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Genesis 1:1–2

“In the beginning, God created the heavens and the earth. The earth was without form and void, and darkness was over the face of the deep. And the Spirit of God was hovering over the face of the waters.”

Being a Trinitarian creed, the Apostles’ Creed concludes with a section on the Holy Spirit, the unity of the church, the forgiveness of our sins through faith in Christ, and more. In question and answer 53, the Heidelberg Catechism begins its exposition of this third section of the creed, examining what Christians believe about the Holy Spirit. When we confess that we “believe in the Holy Spirit,” the catechism reminds us that the first thing we are confessing is our conviction “that the Spirit, with the Father and the Son, is eternal God” (A. 53). Genesis 1:1–2 is one of the proof texts for the deity of the Holy Spirit. As we see in this passage, the Spirit was present at the beginning, before the universe was made. He was the power that hovered over the watery chaos and the One who, through the agency of the Son and according to the Father’s plan, brought order and established all created things (John 1:3). That the Holy Spirit possesses the fullness of deity is clear from His presence at creation as well as in passages that equate Him with God. Acts 5:3–4, for example, identifies lying to the Holy Spirit as equivalent to lying to God Himself. Matthew 28:18–20 puts the Holy Spirit at the same level as God the Father and God the Son by revealing our baptism into the one name of the Father, Son, and Holy Spirit. Scripture teaches us that although the Holy Spirit is fully God, the Spirit is not the Father or the Son. There is one God. The Father is God, the Son is God, and the Spirit is God. But the Father is not the Son or the Spirit, the Son is not the Father or the Spirit, and the Spirit is not the Father or the Son. We see this distinction of persons who share one divine essence in Jesus’ description of the outpouring of the Spirit. In John 14:15–17, Jesus promises to send to His people One distinct from both the Father and the Son. This One is “another Helper,” namely, the Holy Spirit. Thus, we have the basis for the procession of the Holy Spirit. The Spirit is distinct from the Father and the Son not because He possesses an inferior essence; rather, His distinction lies in His procession from the Father and the Son. The Father is unbegotten, the Son is eternally begotten of the Father, not made, and the Spirit eternally proceeds from the Father and the Son.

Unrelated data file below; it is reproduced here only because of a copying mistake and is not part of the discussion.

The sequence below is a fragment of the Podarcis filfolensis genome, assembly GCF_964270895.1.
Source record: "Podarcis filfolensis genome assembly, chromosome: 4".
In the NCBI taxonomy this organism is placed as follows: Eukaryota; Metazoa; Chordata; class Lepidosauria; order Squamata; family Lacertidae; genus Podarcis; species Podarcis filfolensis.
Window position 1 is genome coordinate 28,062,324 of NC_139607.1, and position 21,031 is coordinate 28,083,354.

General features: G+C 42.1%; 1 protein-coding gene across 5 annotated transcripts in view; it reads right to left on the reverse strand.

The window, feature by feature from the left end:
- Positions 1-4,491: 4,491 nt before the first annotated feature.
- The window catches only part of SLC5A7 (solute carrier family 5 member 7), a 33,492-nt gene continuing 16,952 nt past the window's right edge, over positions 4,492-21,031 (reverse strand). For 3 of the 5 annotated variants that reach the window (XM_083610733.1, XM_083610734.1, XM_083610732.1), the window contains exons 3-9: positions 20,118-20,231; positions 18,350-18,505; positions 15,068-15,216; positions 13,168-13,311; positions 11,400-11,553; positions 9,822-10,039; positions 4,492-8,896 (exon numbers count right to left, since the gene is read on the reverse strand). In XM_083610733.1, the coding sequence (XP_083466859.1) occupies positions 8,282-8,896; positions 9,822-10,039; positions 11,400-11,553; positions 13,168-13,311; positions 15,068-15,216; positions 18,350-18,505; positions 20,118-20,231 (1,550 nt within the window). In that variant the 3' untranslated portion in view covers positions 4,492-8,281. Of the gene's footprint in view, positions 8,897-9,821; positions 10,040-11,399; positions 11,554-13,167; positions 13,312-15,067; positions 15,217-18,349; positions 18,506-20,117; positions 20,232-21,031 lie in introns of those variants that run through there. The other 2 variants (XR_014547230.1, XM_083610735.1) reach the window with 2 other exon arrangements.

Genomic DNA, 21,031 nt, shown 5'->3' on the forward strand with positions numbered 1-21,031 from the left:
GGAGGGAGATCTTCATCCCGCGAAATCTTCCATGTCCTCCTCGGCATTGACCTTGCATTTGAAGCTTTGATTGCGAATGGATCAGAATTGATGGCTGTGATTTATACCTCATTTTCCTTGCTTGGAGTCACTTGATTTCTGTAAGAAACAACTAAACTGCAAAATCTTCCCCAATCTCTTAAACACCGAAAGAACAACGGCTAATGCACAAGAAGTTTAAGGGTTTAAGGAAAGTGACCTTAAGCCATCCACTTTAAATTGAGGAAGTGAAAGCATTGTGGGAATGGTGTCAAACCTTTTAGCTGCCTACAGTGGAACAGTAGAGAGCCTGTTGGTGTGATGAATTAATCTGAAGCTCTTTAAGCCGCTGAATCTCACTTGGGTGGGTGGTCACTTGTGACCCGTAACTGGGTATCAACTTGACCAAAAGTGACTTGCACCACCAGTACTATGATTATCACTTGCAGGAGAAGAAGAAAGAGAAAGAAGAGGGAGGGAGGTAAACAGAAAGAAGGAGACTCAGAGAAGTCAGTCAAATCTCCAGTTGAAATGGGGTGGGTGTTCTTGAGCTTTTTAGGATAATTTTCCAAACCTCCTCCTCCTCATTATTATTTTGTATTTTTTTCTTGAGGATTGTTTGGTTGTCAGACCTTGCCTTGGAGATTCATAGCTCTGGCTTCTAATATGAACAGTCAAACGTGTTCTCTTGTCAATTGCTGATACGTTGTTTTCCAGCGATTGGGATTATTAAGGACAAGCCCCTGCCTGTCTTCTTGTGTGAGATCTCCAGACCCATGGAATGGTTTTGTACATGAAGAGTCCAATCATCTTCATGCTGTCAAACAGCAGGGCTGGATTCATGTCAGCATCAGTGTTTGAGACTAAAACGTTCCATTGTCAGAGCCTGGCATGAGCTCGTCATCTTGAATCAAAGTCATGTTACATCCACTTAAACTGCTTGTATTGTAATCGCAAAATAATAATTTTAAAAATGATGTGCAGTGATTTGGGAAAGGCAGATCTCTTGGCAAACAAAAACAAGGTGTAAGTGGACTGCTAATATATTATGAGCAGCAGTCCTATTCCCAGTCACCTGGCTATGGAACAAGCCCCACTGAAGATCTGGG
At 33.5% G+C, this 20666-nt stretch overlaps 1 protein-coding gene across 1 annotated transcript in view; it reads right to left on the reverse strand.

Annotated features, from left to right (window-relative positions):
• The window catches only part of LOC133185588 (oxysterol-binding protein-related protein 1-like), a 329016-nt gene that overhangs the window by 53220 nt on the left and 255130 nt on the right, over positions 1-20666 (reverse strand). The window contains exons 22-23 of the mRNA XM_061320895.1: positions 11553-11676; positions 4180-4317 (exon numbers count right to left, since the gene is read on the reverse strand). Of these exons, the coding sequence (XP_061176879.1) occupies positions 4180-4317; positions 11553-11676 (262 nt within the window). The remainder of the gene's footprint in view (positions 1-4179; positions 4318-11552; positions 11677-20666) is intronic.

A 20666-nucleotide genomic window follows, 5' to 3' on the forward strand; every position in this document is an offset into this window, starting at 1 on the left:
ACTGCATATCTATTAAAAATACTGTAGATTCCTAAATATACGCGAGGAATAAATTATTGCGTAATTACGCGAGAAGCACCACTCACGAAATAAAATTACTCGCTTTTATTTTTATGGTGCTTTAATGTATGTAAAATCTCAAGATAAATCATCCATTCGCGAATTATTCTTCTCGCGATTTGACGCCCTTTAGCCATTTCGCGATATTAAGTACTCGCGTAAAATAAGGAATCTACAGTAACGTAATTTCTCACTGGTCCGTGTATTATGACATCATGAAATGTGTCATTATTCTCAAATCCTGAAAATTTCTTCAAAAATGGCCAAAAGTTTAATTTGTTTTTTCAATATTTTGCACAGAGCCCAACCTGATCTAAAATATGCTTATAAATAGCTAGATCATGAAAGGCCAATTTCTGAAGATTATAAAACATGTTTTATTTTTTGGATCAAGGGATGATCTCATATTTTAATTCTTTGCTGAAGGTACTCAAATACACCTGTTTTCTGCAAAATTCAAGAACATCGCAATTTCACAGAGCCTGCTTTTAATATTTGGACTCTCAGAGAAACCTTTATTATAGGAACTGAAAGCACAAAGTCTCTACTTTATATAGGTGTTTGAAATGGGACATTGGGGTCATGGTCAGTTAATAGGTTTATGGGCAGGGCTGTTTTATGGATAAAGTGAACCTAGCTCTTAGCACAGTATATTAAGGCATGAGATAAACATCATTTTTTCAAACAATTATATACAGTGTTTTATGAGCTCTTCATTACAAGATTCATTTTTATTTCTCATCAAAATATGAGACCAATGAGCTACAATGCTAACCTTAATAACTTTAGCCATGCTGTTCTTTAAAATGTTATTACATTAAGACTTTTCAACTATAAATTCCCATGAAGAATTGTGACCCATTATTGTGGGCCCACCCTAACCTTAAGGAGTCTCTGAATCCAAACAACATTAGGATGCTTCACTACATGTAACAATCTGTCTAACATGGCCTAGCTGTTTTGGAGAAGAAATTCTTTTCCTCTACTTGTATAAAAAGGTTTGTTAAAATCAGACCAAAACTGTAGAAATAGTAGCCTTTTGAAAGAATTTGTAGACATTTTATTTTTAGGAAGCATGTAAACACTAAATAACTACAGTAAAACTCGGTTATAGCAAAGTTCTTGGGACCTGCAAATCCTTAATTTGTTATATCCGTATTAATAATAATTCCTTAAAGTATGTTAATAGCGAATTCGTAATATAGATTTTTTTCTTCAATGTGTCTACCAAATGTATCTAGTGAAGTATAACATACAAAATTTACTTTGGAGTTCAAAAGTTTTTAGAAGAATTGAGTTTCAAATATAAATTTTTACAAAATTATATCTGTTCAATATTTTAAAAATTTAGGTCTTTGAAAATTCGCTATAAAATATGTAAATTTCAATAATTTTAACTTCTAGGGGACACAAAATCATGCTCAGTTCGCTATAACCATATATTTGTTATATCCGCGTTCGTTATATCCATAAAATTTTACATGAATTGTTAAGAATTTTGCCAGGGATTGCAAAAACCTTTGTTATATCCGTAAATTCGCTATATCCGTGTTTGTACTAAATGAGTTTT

Coram Deo Living before the face of God

We do not totally understand what it means for the Father to be unbegotten, the Son to be begotten, and the Spirit to proceed. As Augustine once said, we use these terms not because we can define them fully but in order that we might not have to remain silent about the personal distinctions within the Godhead. Our theological statements convey real truth, but they do not exhaust the totality of who God is.

For Further Study
  • Isaiah 63:7–14
  • Luke 3:21–22
  • John 15:26
  • Ephesians 1:13–14
Related Scripture
  • Genesis 1
  • Genesis

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From the May 2012 Issue
May 2012 Issue